As the tragic tale of garment workers in Bangladesh unfolds, the usual cast of characters dominates an all too familiar story line: factory owners who build illegal death traps; politicians bribed to look the other way; large retailers hiding behind “social responsibility” policies; monitoring bodies unable to ensure safety standards, and our governments, in the name of free trade, refusing to act to support the rights of workers.
Amid expressions of sorrow (and denials of responsibility), the responses of the actors have also become all too predictable — visits by corporate executives to the site, meetings with local officials, offers of help to survivors, pledges to review their practices, etc. (Was it not only six months ago that a similar story played out in Bangladesh?) While those responsible should be held accountable for their actions (and inaction), it is time for us to look to other protagonists for solutions.
First, clearly, as citizens we have some responsibility, if not culpability, in this matter. It is, we correctly assume, the role of governments to incorporate appropriate labour standards into trade agreements. But when governments fail, citizenship requires that we mobilize to hold them accountable. We should, for example, pressure governments at all levels (and public institutions such as schools and universities) to adopt procurement policies that protect workers’ rights.
Second, as consumers, we must admit our complicity through our fetish with low prices. How can we ignore the conditions under which workers produce garments at the “everyday low prices” that we demand? Would it kill us to pay a couple of dollars more for a T-shirt (for not doing so is killing workers in developing countries)? Of course, for some workers in the North, it is a hardship, but that is because downward pressure on wages induced by the likes of Walmart also affects workers here. We need to support labour rights organizations that work to hold corporate retailers accountable both in the South and in the North. Only then can workers and consumers in the North and South stand to gain together, rather at the cost of one another.
Third, we need to move beyond the clichéd narratives about women and factory work. Many romanticize such work as “liberating.” Jeffrey Sachs, for instance, describes it in The End of Poverty as “a step on the path of future urban affluence.” Conversely, others see women in factories as helpless victims of injustice. Neither portrayal is accurate.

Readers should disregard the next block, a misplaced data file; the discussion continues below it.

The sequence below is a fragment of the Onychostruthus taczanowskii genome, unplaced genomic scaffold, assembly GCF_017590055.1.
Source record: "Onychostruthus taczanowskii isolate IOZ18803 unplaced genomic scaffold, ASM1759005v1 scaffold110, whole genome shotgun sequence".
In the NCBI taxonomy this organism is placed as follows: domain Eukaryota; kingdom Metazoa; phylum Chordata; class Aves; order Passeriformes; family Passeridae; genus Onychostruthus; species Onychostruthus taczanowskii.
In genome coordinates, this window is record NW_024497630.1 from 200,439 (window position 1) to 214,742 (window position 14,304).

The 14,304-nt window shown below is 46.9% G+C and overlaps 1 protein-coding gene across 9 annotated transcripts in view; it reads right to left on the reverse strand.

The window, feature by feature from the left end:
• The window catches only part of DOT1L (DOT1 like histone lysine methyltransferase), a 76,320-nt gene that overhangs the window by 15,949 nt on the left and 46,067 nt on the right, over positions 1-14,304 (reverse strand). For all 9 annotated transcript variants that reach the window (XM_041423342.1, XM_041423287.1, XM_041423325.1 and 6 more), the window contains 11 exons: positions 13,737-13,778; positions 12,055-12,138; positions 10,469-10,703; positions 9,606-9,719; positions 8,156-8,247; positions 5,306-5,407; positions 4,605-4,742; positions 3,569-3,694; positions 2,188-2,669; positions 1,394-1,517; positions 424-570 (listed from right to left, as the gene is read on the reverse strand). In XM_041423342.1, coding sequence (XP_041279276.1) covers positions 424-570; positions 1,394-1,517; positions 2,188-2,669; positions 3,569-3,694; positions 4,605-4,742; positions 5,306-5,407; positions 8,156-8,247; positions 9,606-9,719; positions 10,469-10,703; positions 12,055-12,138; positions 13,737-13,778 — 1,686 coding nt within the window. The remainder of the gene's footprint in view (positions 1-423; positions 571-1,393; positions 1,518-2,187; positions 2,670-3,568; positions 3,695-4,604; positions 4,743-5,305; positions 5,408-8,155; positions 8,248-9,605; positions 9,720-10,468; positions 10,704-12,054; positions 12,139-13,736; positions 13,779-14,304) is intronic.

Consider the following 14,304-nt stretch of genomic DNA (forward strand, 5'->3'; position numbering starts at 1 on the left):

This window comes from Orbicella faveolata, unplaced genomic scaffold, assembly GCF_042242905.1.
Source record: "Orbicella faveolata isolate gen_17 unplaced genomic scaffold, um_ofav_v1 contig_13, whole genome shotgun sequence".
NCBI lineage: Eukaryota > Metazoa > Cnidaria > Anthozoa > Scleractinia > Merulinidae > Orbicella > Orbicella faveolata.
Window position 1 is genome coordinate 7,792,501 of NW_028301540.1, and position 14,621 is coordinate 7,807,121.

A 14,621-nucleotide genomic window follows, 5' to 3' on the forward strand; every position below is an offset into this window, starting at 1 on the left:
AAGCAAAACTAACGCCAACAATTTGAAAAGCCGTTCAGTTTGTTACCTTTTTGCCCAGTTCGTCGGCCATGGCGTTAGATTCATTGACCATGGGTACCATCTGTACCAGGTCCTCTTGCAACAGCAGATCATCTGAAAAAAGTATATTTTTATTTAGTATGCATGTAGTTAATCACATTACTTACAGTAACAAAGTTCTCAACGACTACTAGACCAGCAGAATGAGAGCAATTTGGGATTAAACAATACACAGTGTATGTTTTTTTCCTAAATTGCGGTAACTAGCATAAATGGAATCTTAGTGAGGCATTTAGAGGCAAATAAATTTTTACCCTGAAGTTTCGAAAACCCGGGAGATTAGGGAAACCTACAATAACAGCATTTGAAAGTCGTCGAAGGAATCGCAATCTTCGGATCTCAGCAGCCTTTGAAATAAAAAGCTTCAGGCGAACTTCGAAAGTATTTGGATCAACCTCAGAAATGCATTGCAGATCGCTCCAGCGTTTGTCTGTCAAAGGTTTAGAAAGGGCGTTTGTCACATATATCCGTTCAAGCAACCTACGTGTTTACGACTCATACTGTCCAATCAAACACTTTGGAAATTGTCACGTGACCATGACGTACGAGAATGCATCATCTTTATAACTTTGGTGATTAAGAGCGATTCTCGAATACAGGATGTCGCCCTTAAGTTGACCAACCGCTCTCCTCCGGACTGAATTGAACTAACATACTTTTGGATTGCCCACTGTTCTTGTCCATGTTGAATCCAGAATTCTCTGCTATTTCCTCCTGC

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Most garment workers in Bangladesh — as in China, Mexico and India — are young women who migrate from rural regions. It is their first exposure outside their homes. While they fight hard to make the best of this “opportunity,” their reality remains a harsh one. Low hourly wages — as little as 23 cents in Bangladesh — barely allow for survival. While formally “voluntary,” overtime becomes in fact a necessity, leading to average workdays of up to 13.5 hours. Working conditions, which often include harassment, are unspeakable.
Yet, workers manage to resist and organize. Huge struggles need to be waged to secure basic rights, which should have been guaranteed without a quibble. A more radical solution — that gets closer to the root problem of the lack of control — involves the development of co-operatives and worker-owned firms. Many countries have rich co-operative traditions, which need to be supported. For workers, they can mean the difference between life and death. Obviously, if the Bangladeshi workers were unionized, they could not have been forced back into a structurally unsound building. But if they could own their workplace, such a building would never have been built.
Exciting new experiments in co-operative ownership are being spawned in many countries. While the most well known of these are associated with food-related movements, others are also emerging in the manufacturing sector.
Building on co-operative principles, these initiatives involve brilliant organizational and legal innovations to adapt to local conditions. They are also trying to give voice to marginalized groups, such as women and indigenous communities. If we hope to contribute to their struggles for justice, we must support such initiatives by workers (and producers) that provide them greater decision-making power over the conditions of their work.
Through education, advocacy, public policy and our consumption choices we must move such initiatives from the margins of our economies to the centres. Only then can we begin to see the victims of this tragedy as they truly are — not only as objects of horrendously inhumane and unjust practices, but also the potential protagonists of bold, new solutions.